There were several things that concerned us about taking Juneau through the middle of the city. First, there are 16 relatively small bridges, some of which are more like short tunnels. Whilst we knew the overall height was not a problem if we took the canopy and windows down, the bridges are either rounded or “pointy” and it was likely to be quite a tight fit. The second problem was a big No Entry sign at the first bridge when approached from the south. We made enquiries and were told that this had been put up in anticipation of the following weekend when the Tour de France would be starting from Utrecht. We were told we could ignore this no entry sign! Essentially they were making the river one way, which led to the third problem – it was likely that we would be going against the traffic in a very confined space.

Some of the 16 bridges we would pass under

The alternative to passing through the middle of the city was to retrace our steps to the south as far as the Amsterdam Rijn Kanaal and then take this busy, industrial waterway north to beyond the city. We didn’t like the sound of that and decided to make our move early on Sunday morning when there would be few other boats on the Oudegracht and hopefully no one to tell us off for going the wrong way.

It all worked out well in the end and the trip through Utrecht was really nice. We didn’t meet a single boat and managed not to hit any bridges. It took about 30 minutes at a slow walking pace but the video below has it condensed to less than 4 minutes.

For best results, click here to watch it on Vimeo and select HD playback.

The reason for heading north from Utrecht was to travel along the river Vecht, supposedly the most beautiful river in the Netherlands and possibly all of Europe. The description turned out to be accurate and it was indeed a lovely river, with impressive houses, beautiful villages and nice countryside along its length.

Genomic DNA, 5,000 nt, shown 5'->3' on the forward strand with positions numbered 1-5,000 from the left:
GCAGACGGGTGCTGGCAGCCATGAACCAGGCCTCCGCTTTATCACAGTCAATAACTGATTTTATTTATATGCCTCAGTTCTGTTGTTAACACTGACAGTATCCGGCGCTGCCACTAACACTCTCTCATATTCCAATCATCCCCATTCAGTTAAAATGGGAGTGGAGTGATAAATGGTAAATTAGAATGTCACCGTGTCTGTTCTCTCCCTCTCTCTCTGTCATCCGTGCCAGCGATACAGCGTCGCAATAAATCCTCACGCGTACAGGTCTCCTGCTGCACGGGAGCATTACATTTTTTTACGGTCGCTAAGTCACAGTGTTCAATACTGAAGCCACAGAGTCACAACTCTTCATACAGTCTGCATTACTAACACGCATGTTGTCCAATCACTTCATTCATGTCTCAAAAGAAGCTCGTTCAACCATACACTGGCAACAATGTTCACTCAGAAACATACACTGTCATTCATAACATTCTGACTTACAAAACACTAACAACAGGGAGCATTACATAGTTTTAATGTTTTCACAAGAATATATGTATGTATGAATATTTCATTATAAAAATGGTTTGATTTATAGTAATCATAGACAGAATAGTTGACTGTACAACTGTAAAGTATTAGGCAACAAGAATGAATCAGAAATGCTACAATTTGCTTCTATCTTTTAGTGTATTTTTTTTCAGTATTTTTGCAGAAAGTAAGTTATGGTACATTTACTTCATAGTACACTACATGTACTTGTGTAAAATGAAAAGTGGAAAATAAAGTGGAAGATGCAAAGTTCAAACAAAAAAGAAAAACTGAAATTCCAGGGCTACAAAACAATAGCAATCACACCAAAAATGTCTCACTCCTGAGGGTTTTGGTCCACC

One of the villages along the Vecht

I had identified the Loosdrechtse Plassen as a potential place for an overnight stop. It is a large series of connected lakes with many islands, moorings and with marinas all along its edges. The only downside is that there is a single lock through which all boats have to pass to get in and out. When we turned up on Sunday afternoon there was a small queue of boats waiting to go in. We joined the queue and soon found ourselves in the middle of a crowd of boats, many of which were playing loud music and having parties. We couldn’t easily get out at that point and decided to head through the lock.

The lock itself was quite a sight. The first thing that struck us was that the lock is on a curve. We tied up on the “inside” of the curve and had several smaller boats around us, some of which were tied to us. We also couldn’t help noticing the jazz band and the rows of chairs that had been assembled along the side of the lock so that people could sit there with their drinks being entertained by the antics of the boats as they jostled for position.

You don’t see (or hear) this kind of thing on the Thames

When we got through (unharmed) there was a much bigger queue on the other side waiting to back out from the Loosdrectse Plassen onto the river. We estimated 50 boats or more. Most of them were quite small but some would be waiting there for a few hours. At that point we decided we should definitely stay overnight and leave on Monday morning when things would (hopefully) be much quieter.